Weitere Artikel dieser Ausgabe durch Wischen aufrufen
Received and reviewed by former editor, George Neuman.
The purpose of this study was to examine the hypothesis that decision difficulty increases the likelihood of commitment to a failing project (escalation). The hypothesis was based on findings regarding status quo bias. Three aspects of decision difficulty were tested: equivalence of options, option set size and attractiveness structure of the alternatives.
Escalation of commitment was examined through monetary investments and time and energy investments. In each case, the three aspects of decision difficulty were manipulated using scenarios. Participants were 340 students, each responding to one scenario.
Participants increased their commitment to the original failing project when deciding between reinvestment of the remaining funds in the original project or choosing between superior but equally attractive alternatives (i.e., equivalence of options). This was true when the attractiveness attributes of the available options was uniquely negative, as opposed to uniquely positive (i.e., attractiveness structure). The number of alternative options (i.e., set size) did not affect escalation behavior.
The findings support the view that escalation decisions may be viewed as status quo maintenance. They indicate that even if preserving the status quo is highly risky, when decision difficulty is high, people are more likely to hazard the risk. Persisting in the original project allows the investor to avoid negative emotions, additional effort and conflict.
This is one of the first studies combining status quo bias, escalation of commitment and decision difficulty. The study is unique in studying two different types of investment and three different aspects of decision difficulty.
Bitte loggen Sie sich ein, um Zugang zu diesem Inhalt zu erhalten
Sie möchten Zugang zu diesem Inhalt erhalten? Dann informieren Sie sich jetzt über unsere Produkte:
Arkes, H. R., & Blumer, C. (1985). The psychology of sunk-cost. Organizational Behavior and Human Decision Processes, 35, 124–140. CrossRef
Brockner, J. (1992). The escalation of commitment to a failing course of action: Toward theoretical progress. The Academy of Management Review, 17, 39–61. CrossRef
Dhar, R. (1996). The effect of decision strategy on the decision to defer choice. Journal of Behavioral Decision Making, 9, 26–281. CrossRef
Dhar, R. (1997a). Consumer preference for a no-choice option. Journal of Consumer Research, 24, 215–231. CrossRef
Dhar, R. (1997b). Context and task effects on choice deferral. Marketing Letter, 8, 119–130. CrossRef
Dhar, R., & Nowlis, S. M. (1999). The effect of time pressure on consumer choice deferral. Journal of Consumer Research, 25, 369–384. CrossRef
Dhar, R., Nowlis, S. M., & Sherman, S. J. (1999). Comparison effects on preference construction. Journal of Consumer Research, 26, 293–306. CrossRef
Dhar, R., & Simonson, I. (1999). Choice deferral. In P. Earl & S. Kemp (Eds.), The Elgar companion to consumer research and economic psychology (pp. 75–81). New York: Elgar.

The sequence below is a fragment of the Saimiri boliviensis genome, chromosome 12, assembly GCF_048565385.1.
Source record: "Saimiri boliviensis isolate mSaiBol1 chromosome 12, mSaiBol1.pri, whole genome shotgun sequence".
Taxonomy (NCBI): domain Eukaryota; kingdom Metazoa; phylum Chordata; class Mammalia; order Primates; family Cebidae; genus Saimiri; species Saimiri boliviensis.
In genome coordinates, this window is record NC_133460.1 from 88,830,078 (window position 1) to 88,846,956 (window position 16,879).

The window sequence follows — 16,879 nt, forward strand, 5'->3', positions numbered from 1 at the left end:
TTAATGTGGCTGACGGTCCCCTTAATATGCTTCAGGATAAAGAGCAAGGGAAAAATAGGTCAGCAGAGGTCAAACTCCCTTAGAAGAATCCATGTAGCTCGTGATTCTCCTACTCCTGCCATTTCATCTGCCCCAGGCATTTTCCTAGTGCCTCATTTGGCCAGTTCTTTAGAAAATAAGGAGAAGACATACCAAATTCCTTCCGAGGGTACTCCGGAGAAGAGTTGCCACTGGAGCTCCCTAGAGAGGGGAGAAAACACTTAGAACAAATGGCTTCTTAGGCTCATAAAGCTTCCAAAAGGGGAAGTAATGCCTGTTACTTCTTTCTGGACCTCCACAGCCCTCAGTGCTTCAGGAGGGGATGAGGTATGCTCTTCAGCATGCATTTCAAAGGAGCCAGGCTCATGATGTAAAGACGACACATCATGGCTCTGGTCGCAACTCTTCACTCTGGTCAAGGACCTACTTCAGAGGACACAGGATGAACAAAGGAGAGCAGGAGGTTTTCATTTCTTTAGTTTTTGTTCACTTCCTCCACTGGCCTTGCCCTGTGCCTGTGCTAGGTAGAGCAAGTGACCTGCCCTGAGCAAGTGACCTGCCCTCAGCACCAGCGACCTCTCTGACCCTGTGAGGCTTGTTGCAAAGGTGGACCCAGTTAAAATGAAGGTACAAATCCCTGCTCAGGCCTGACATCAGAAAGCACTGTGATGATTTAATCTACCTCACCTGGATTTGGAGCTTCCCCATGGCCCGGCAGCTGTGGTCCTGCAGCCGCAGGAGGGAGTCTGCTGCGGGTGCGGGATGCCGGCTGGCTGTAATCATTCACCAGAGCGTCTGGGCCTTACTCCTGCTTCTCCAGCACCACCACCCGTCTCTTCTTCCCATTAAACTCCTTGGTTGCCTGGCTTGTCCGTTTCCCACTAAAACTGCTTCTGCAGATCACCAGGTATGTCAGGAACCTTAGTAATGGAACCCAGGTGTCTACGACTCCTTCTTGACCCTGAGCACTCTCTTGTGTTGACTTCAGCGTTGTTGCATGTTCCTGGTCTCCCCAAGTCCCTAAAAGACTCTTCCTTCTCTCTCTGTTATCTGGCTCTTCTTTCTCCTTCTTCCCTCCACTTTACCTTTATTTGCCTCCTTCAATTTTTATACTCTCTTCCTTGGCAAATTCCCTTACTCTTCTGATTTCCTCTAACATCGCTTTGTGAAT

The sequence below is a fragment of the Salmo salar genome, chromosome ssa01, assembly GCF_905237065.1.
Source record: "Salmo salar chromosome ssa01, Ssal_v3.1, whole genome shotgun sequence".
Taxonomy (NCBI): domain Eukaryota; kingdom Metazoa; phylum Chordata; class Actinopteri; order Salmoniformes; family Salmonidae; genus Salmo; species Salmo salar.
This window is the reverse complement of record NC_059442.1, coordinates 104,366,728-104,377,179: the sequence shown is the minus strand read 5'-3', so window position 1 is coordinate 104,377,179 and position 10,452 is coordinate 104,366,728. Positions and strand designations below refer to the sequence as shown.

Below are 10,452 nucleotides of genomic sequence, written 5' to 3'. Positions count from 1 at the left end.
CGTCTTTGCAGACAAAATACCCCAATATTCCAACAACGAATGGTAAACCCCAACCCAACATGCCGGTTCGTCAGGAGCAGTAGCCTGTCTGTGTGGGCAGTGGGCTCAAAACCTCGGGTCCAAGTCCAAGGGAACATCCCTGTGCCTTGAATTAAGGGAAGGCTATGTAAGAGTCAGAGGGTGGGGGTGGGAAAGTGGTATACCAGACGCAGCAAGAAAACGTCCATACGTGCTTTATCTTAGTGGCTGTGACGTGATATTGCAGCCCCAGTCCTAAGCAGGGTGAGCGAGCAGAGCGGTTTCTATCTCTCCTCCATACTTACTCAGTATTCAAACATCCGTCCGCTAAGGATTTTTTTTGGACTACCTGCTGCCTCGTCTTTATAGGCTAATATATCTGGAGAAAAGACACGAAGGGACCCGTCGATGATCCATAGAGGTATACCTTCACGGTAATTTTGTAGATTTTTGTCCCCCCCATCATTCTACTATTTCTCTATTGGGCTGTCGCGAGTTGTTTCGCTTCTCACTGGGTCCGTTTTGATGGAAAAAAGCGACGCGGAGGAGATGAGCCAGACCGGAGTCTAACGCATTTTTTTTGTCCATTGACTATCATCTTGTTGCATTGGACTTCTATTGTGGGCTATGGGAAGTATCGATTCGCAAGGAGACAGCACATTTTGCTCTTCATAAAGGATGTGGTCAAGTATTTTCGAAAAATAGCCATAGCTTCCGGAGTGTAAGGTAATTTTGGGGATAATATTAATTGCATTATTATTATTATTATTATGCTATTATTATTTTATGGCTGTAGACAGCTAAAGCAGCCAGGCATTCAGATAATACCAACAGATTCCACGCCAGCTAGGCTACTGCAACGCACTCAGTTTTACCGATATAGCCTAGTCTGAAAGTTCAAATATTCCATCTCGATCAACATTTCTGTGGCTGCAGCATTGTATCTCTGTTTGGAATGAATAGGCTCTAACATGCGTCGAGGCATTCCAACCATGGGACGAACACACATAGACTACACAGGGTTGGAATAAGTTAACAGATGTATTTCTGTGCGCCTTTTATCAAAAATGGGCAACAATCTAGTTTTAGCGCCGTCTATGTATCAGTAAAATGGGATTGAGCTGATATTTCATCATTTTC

Fox, S., & Hoffman, M. (2002). Escalation behavior as a specific case of goal-directed activity: A persistence paradigm. Basic and Applied Social Psychology, 24, 273–285. CrossRef
Frank, R. H. (1994). Microeconomics and behavior. New York: McGraw Hill.
Houston, D. A., & Sherman, S. J. (1995). Cancellation and focus: The role of shared and unique features in the choice process. Journal of Experimental Social Psychology, 31, 357–378. CrossRef
Kahneman, D., & Tversky, A. (1979). Prospect theory: An analysis of decision under risk. Econometrica, 47, 263–291. CrossRef
Karlsson, N., Gärling, T., & Bonini, N. (2005). Escalation of commitment with transparent future outcomes. Experimental Psychology, 52, 67–73. PubMed
Luce, M. F. (1998). Choosing to avoid: Coping to avoid negatively emotion—laden consumer decision. Journal of Consumer Research, 24, 409–433. CrossRef
Luce, M. F., Payne, J. W., & Bettman, J. R. (2001). Emotional decisions: Tradeoff difficulty and coping in consumer choice. Journal of Consumer Research—Monograph, 1, 1–168.
McCain, B. E. (1986). Continuing investment under conditions of failure: A laboratory study of the limits of escalation. Journal of Applied Psychology, 71, 280–284. CrossRef
Schaubroeck, J., & Davis, E. (1994). Prospect theory predictions when escalation is not the only chance to recover sunk costs. Organizational Behavior and Human Decision Processes, 57, 59–82. CrossRef
Sethi-Iyengar, S., Huberman, G., & Jiang, W. (2004). How much choice is too much contributions to 401(k) retirement plans. In O. S. Mitchell & S. Utkus (Eds.), Pension design and structure: New lessons from behavioral finance (pp. 83–95). Oxford: Oxford University Press.
Staw, B. M., & Ross, J. (1987). Behavior in escalation situations: Antecedents, prototypes, and solutions. Research in Organizational Behavior, 9, 39–78.
Tversky, A., & Shafir, E. (1992). Choice under conflict: The dynamics of deferred decisions. Psychological Science, 3, 358–361. CrossRef
Whyte, G. (1986). Escalating commitment to a course of action: A reinterpretation. Academy of Management Review, 11, 311–321. CrossRef
- Escalation of Commitment: The Effect of Number and Attractiveness of Available Investment Alternatives
- Springer US
Neuer Inhalt/© Stellmach, Neuer Inhalt/© BBL, Neuer Inhalt/© Maturus, Pluta Logo/© Pluta, Neuer Inhalt/© hww, Voraussetzungen für wirtschaftliche additive Fertigung/© Marco2811 | Fotolia